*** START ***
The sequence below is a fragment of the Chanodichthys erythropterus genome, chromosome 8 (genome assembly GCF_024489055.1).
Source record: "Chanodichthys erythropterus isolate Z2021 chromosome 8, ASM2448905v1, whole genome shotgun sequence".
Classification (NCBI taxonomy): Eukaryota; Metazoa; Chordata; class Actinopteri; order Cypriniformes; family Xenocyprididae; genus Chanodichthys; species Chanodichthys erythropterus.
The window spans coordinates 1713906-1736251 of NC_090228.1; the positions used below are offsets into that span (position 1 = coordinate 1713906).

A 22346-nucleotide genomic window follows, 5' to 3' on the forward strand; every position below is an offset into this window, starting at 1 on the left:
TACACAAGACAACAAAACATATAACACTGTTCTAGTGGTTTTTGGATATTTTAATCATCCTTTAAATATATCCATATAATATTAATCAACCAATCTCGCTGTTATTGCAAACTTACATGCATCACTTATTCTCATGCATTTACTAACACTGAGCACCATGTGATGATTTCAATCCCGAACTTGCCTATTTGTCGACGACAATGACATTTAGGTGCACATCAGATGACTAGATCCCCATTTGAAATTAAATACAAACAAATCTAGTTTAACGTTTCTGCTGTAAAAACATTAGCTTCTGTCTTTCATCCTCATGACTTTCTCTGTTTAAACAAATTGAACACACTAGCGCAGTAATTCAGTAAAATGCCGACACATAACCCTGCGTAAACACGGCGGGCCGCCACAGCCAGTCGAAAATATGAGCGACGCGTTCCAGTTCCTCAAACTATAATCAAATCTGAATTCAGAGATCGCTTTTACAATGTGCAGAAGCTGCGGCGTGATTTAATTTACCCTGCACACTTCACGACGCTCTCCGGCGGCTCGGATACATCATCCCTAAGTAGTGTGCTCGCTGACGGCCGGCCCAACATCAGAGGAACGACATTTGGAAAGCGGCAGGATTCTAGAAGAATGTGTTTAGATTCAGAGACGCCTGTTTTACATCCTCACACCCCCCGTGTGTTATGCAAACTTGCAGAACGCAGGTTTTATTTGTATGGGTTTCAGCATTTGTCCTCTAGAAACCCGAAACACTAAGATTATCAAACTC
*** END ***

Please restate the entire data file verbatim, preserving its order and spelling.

The sequence below is a fragment of the Chanodichthys erythropterus genome, chromosome 8 (genome assembly GCF_024489055.1).
Source record: "Chanodichthys erythropterus isolate Z2021 chromosome 8, ASM2448905v1, whole genome shotgun sequence".
Classification (NCBI taxonomy): Eukaryota; Metazoa; Chordata; class Actinopteri; order Cypriniformes; family Xenocyprididae; genus Chanodichthys; species Chanodichthys erythropterus.
The window spans coordinates 1713906-1736251 of NC_090228.1; the positions used below are offsets into that span (position 1 = coordinate 1713906).

A 22346-nucleotide genomic window follows, 5' to 3' on the forward strand; every position below is an offset into this window, starting at 1 on the left:
TACACAAGACAACAAAACATATAACACTGTTCTAGTGGTTTTTGGATATTTTAATCATCCTTTAAATATATCCATATAATATTAATCAACCAATCTCGCTGTTATTGCAAACTTACATGCATCACTTATTCTCATGCATTTACTAACACTGAGCACCATGTGATGATTTCAATCCCGAACTTGCCTATTTGTCGACGACAATGACATTTAGGTGCACATCAGATGACTAGATCCCCATTTGAAATTAAATACAAACAAATCTAGTTTAACGTTTCTGCTGTAAAAACATTAGCTTCTGTCTTTCATCCTCATGACTTTCTCTGTTTAAACAAATTGAACACACTAGCGCAGTAATTCAGTAAAATGCCGACACATAACCCTGCGTAAACACGGCGGGCCGCCACAGCCAGTCGAAAATATGAGCGACGCGTTCCAGTTCCTCAAACTATAATCAAATCTGAATTCAGAGATCGCTTTTACAATGTGCAGAAGCTGCGGCGTGATTTAATTTACCCTGCACACTTCACGACGCTCTCCGGCGGCTCGGATACATCATCCCTAAGTAGTGTGCTCGCTGACGGCCGGCCCAACATCAGAGGAACGACATTTGGAAAGCGGCAGGATTCTAGAAGAATGTGTTTAGATTCAGAGACGCCTGTTTTACATCCTCACACCCCCCGTGTGTTATGCAAACTTGCAGAACGCAGGTTTTATTTGTATGGGTTTCAGCATTTGTCCTCTAGAAACCCGAAACACTAAGATTATCAAACTC